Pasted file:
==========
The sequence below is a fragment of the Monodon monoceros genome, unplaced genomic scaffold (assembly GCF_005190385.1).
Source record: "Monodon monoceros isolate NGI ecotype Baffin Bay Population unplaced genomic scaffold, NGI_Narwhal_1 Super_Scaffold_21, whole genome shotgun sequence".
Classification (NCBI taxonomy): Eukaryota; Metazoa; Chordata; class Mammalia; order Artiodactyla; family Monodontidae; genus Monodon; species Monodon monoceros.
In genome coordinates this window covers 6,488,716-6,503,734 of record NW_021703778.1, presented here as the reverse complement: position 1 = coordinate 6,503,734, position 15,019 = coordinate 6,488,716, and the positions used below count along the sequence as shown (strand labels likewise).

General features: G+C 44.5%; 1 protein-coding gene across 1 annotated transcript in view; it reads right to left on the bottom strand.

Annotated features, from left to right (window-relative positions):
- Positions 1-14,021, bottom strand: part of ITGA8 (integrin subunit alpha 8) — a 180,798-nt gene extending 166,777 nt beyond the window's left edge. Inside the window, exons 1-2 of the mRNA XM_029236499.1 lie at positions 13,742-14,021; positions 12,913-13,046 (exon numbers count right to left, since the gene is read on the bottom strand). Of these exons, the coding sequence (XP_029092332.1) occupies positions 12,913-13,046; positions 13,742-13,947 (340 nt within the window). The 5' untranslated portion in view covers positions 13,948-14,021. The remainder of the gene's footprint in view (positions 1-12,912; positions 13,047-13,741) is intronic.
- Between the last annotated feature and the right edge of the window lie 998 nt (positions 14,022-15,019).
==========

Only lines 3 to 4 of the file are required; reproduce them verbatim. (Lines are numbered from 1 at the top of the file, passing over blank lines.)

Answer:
Classification (NCBI taxonomy): Eukaryota; Metazoa; Chordata; class Mammalia; order Artiodactyla; family Monodontidae; genus Monodon; species Monodon monoceros.
In genome coordinates this window covers 6,488,716-6,503,734 of record NW_021703778.1, presented here as the reverse complement: position 1 = coordinate 6,503,734, position 15,019 = coordinate 6,488,716, and the positions used below count along the sequence as shown (strand labels likewise).